Seattle’s Frank Clark celebrates after sacking Green Bay’s Aaron Rodgers during a Nov. 15, 2018 game in Seattle. (Andy Bronson / The Herald)

Seattle’s Frank Clark celebrates after sacking Green Bay’s Aaron Rodgers during a Nov. 15, 2018 game in Seattle. (Andy Bronson / The Herald)

Seahawks place franchise tag on defensive end Clark

Seattle will continue working toward a long-term deal with Clark, but ensured he’ll stay for 2019.

  • By Bob Condotta The Seattle Times
  • Monday, March 4, 2019 8:54pm
  • SportsSeahawks

By Bob Condotta

The Seattle Times

Seahawks coach Pete Carroll has said for months the team would not let defensive end Frank Clark, whose initial four-year rookie contract ran out after the 2018 season, get away.

The team made sure of that Monday afternoon — for at least the 2019 season, anyway — by placing the franchise tag on Clark, making him one of four edge rushers in an increasingly heated pass-rushing market to get the tag in the span of a few hours.

The Seahawks have been talking to Clark and his representatives for months and have been hoping to get a long-term deal done with the defensive end, who was set to become an unrestricted free agent on March 13. But with those talks proving fruitless for now — the two sides will keep talking to try to get a long-term deal done — the Seahawks will use their tag on Clark to assure he stays with the team in 2019.

Seattle used the nonexclusive tag on Clark, which means he can negotiate with other teams in free agency but if he were to sign elsewhere the Seahawks could match the contract and keep him or get two first-round picks as compensation (and with two picks being such a stiff price to pay, logically no other team will sign Clark).

Getting the tag means Clark will receive a one-year contract at $17.128 million that is fully guaranteed but also counts fully against the team’s 2019 salary cap.

The deadline to use a tag for the 2019 season was Tuesday and teams can use it only once per year. The tag represents a big raise for Clark, who made $943,941 last season in the final year of a rookie contract that paid him $3.73 million overall. Still, Clark, who turns 26 in June, is hoping sooner rather than later to get a bigger payday and more long-term security, and that the tag can be viewed as a no-win situation for either side — the player doesn’t get the long-term security he wants and the team takes a big immediate cap hit with still no assurance the player will be around for the long haul — it is not often used.

In fact, Seattle had not used a franchise tag since 2010 on kicker Olindo Mare. But both Carroll and general manager John Schneider said at the NFL combine last week the team would use it if needed to keep the Seahawks’ best pass rusher in the fold for 2019.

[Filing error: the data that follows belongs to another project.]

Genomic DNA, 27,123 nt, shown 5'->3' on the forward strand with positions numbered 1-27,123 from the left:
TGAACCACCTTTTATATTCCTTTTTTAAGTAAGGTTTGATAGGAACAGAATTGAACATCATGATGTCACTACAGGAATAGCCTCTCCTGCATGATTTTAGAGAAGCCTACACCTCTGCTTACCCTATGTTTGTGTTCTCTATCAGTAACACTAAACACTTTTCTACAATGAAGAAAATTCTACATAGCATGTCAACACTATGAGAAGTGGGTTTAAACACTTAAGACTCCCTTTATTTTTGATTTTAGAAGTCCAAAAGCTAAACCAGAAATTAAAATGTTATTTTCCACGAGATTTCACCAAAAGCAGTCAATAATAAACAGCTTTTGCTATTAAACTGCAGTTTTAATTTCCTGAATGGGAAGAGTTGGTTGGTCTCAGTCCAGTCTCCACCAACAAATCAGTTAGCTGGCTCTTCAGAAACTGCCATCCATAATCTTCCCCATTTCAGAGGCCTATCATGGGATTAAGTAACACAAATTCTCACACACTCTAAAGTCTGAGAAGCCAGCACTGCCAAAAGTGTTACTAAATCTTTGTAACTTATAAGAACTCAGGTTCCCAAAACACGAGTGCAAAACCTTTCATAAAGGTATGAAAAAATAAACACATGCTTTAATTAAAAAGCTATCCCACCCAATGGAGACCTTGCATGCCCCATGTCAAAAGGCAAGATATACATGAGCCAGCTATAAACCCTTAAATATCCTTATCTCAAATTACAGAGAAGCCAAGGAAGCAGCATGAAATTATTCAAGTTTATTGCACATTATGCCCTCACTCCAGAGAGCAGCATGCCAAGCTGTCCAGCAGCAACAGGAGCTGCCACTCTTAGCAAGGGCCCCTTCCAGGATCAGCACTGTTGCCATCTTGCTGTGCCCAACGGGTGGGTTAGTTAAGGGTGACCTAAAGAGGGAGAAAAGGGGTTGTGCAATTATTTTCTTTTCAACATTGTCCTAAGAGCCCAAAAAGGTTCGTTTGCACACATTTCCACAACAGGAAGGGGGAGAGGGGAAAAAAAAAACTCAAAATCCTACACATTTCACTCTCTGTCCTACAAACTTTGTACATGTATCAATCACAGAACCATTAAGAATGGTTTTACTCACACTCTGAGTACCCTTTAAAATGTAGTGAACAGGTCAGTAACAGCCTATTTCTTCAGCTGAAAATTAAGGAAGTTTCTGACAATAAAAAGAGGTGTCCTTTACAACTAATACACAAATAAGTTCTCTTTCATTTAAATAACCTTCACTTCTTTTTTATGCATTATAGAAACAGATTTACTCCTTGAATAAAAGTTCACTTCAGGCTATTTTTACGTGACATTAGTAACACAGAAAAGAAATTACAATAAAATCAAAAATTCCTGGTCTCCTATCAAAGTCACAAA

“Frankie will be with us, yeah,” Carroll said last Thursday when asked about Clark’s status for 2019.

But Carroll said then the hope would be that a long-term deal would get done even if the tag was used on Clark, who has missed just one game in four years and last season led the team with 13 sacks.

“It is ultimately (the goal), yeah,” Carroll said. “Frankie just turned 25, he’s still a very young football player. Made a huge step this year in terms of leadership, growth and maturity. It was so obvious. I was really proud of seeing that develop for Frank. He played great, too. Frank, he’s a very valuable football player and that’s the process we’re in the middle of and all that, I can’t tell you guys how that’s going to turn out but it’s going to be positive for the Seahawks and for Frank.”

But with three other of the best defensive ends/edge rushers in the NFL also potentially set to become free agents and also getting the franchise tag Monday — including Kansas City’s Dee Ford, Houston’s Jadeveon Clowney and Dallas’ Demarcus Lawrence — finding the right price for Clark was difficult for each side at the moment.

Teams can continue to negotiate with franchise tagged players until July 15. After that date, then teams cannot negotiate again with tagged players until after the season.

Former NFL agent Joel Corry, who now writes about salary cap issues for CBSSports.com, speculated last month that it was possible none of the big four defensive end free agents — Lawrence, Ford, Clowney and Clark — would sign and might all get tagged.

“They are all going to be kind of waiting for someone to reset the market,” Corry said. “And the guy who goes last should use the other deals as a benchmark. That’s why I don’t think anyone wants to go first.”

Schneider seemed to indicate at the Combine that Clark understood why the tag might be used and that it wouldn’t be a hindrance to getting a long-term deal done.

“Frank and I, we have a great relationship,” Schneider said. “The communication has been great. There’s a strong level of trust between the two of us.”

Clark was Seattle’s first pick in the 2015 draft, taken 45th overall. His 35 sacks in four years are the second-most of anyone in that draft class, topped only by the 40 of Minnesota’s Danielle Hunter, who re-signed with Minnesota before last season to a five-year deal worth $14.4 million. At the time that deal was thought as possibly setting a bar for Clark and the other potential free agents in this class. But instead, the market for edge rushers has moved far past that number.